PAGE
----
This post is picking up on an older series – see my earlier posts on Camus and Wittgenstein – and I’ll warn you now it will be a little longer (so skip to the end for the meat). Siddhartha Gautama (c. 563-483 B.C.), also known as “the Buddha” (i.e., the awakened or enlightened one), was the founder of Buddhism. I call Siddhartha a philosopher because (1) Buddhism is in many ways more like a philosophy than a religion, especially in its original articulation and in the contemporary Theravada branch, and (2) the distinction between philosophy and religion is recent, Western, and somewhat artificial. I call him a favorite philosopher not because I agree with his teaching but because I’ve found it a fascinating response to the world ever since I first encountered it as a religion major at the University of Georgia. Of all the various religions in the world that I studied, Eastern and Western, tribal and global, Buddhism was the most interesting to me, and the most illuminating by way of contrast to the gospel. What follows is a brief overview and then response.
Siddhartha had a fascinating life. His father was a king in Northern India who desired to shield his son from all suffering and religious knowledge. So he built Siddhartha three huge palaces and provided for his every material want, even attempting to keep Siddhartha from seeing any sickness, deformity, old age, and suffering within the palace walls. So Siddhartha had this life of ease and comfort and was shielded from religious instruction, but at age 29 he ran away in search of deeper answers, sensing that there must be more to life.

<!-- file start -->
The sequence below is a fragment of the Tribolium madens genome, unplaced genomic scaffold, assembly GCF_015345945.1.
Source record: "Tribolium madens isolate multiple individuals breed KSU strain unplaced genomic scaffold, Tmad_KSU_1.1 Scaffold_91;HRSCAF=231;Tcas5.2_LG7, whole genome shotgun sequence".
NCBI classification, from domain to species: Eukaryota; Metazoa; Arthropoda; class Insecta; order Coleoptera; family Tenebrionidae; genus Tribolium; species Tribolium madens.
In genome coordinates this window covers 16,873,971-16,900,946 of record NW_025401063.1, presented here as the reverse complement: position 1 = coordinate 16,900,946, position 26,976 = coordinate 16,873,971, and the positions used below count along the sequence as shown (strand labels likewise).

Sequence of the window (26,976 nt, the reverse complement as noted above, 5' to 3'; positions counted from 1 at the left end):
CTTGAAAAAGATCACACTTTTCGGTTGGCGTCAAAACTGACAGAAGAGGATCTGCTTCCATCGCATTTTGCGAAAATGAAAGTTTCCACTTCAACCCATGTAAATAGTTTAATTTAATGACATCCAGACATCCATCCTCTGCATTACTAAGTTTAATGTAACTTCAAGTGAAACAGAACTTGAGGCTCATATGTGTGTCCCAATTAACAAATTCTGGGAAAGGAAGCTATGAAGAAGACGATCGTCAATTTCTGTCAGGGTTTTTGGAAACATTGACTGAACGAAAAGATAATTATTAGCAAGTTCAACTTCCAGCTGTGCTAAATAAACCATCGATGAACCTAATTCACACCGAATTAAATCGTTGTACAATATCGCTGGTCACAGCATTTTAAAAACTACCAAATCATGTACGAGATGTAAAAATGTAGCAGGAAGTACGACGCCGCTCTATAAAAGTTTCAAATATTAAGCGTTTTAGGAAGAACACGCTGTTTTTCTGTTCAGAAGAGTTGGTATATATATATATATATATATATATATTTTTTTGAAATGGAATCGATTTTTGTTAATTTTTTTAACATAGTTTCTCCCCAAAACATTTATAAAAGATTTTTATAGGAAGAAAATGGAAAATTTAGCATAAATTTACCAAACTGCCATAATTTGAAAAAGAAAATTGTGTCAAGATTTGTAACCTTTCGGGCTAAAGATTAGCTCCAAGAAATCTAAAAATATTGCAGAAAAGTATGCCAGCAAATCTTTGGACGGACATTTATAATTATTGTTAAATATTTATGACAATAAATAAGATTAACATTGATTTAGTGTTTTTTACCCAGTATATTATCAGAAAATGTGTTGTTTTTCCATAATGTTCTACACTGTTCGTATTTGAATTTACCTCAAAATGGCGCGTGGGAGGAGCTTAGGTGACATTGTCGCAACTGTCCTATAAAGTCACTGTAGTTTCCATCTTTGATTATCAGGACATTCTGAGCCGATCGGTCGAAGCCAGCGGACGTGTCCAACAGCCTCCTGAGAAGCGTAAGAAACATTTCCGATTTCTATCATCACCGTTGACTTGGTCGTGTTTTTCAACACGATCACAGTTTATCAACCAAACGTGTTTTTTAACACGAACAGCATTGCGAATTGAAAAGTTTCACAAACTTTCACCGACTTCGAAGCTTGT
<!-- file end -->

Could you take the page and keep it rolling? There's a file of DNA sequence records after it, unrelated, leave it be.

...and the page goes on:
He spent 6 years as a monk and an ascetic before finally, almost dead from starvation, he sat down under a tree and vowed not to arise until he had discovered spiritual truth. After 49 days of meditation, he claimed to have experienced enlightenment. He would later say that at this moment, “the eye was born, knowledge was born, wisdom was born, science was born, light was born.” For the rest of his life he traveled and preached what he had learned, founding what is now known as Buddhism.
The Four Noble Truths
The essence of the Buddha’s message consisted in four affirmations:
1) Life is suffering. This does not mean there is no happiness in life; the Sanskrit word dukkha has a wider, more philosophical sense. One could say, “life is impermanence,” and not be far off in the meaning. In fact, Buddha taught that whatever is impermanent is suffering.
2) The cause of suffering is desire, or grasping, or craving; i.e., clinging to what is not. This is sometimes phrased as attachment to what is transient.
3) Enlightenment (sometimes called nirvana) is the cessation of suffering. Enlightenment occurs when we see the truth, and our thirst/craving/grasping for what is not becomes quenched, or quieted. The truth is –according to Siddhartha – that we are not differentiated from the world. One person said that enlightenment is the wisdom of directly experiencing all phenomena while being empty of independence from it.
4) The Eightfold Path, essentially a list of ethical requirements, is the way toward enlightenment. Meditation is an important part of achieving enlightenment as well.
Anatman means “no self.” It means that in a human being there is no permanent self, no soul, no ego – there is merely a stream of consciousness. A human being is like a river which is constantly moving, or a candle which is constantly flickering. According to Buddha, it is as wrong to say, “I am no self” as it is to say, “I am self,” because both statements arise out of the illusion of self. Trees do not say to themselves, “I am not a permanent self;” neither should we. An interesting corollary of this is that there is no “free will” because our entire existence is conditioned by our circumstances.
Questions which tend not to edification